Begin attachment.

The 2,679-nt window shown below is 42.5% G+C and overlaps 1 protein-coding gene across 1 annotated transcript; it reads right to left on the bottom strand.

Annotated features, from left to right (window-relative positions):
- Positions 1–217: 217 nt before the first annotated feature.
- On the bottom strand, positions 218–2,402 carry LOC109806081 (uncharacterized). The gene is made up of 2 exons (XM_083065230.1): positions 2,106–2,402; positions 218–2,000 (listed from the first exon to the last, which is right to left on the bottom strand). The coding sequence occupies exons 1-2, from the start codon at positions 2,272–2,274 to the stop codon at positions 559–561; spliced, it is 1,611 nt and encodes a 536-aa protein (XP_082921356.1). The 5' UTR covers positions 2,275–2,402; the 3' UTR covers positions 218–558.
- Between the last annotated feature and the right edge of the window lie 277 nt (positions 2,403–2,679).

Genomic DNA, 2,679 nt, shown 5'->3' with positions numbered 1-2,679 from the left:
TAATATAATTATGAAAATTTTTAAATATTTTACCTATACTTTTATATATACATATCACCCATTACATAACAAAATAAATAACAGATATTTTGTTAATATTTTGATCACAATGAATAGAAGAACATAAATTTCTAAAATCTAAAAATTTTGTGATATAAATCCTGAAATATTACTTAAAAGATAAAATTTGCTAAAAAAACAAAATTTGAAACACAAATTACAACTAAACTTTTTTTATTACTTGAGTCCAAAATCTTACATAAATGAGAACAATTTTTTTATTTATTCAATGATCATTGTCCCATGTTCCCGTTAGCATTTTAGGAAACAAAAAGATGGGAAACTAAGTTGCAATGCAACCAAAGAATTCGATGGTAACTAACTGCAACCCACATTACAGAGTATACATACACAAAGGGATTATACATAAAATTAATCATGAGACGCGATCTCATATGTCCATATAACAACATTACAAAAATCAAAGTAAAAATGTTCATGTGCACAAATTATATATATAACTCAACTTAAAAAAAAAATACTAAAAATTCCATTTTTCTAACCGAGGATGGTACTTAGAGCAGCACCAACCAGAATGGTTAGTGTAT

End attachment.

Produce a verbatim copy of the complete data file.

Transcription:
The 2,679-nt window shown below is 42.5% G+C and overlaps 1 protein-coding gene across 1 annotated transcript; it reads right to left on the bottom strand.

Annotated features, from left to right (window-relative positions):
- Positions 1–217: 217 nt before the first annotated feature.
- On the bottom strand, positions 218–2,402 carry LOC109806081 (uncharacterized). The gene is made up of 2 exons (XM_083065230.1): positions 2,106–2,402; positions 218–2,000 (listed from the first exon to the last, which is right to left on the bottom strand). The coding sequence occupies exons 1-2, from the start codon at positions 2,272–2,274 to the stop codon at positions 559–561; spliced, it is 1,611 nt and encodes a 536-aa protein (XP_082921356.1). The 5' UTR covers positions 2,275–2,402; the 3' UTR covers positions 218–558.
- Between the last annotated feature and the right edge of the window lie 277 nt (positions 2,403–2,679).

Genomic DNA, 2,679 nt, shown 5'->3' with positions numbered 1-2,679 from the left:
TAATATAATTATGAAAATTTTTAAATATTTTACCTATACTTTTATATATACATATCACCCATTACATAACAAAATAAATAACAGATATTTTGTTAATATTTTGATCACAATGAATAGAAGAACATAAATTTCTAAAATCTAAAAATTTTGTGATATAAATCCTGAAATATTACTTAAAAGATAAAATTTGCTAAAAAAACAAAATTTGAAACACAAATTACAACTAAACTTTTTTTATTACTTGAGTCCAAAATCTTACATAAATGAGAACAATTTTTTTATTTATTCAATGATCATTGTCCCATGTTCCCGTTAGCATTTTAGGAAACAAAAAGATGGGAAACTAAGTTGCAATGCAACCAAAGAATTCGATGGTAACTAACTGCAACCCACATTACAGAGTATACATACACAAAGGGATTATACATAAAATTAATCATGAGACGCGATCTCATATGTCCATATAACAACATTACAAAAATCAAAGTAAAAATGTTCATGTGCACAAATTATATATATAACTCAACTTAAAAAAAAAATACTAAAAATTCCATTTTTCTAACCGAGGATGGTACTTAGAGCAGCACCAACCAGAATGGTTAGTGTAT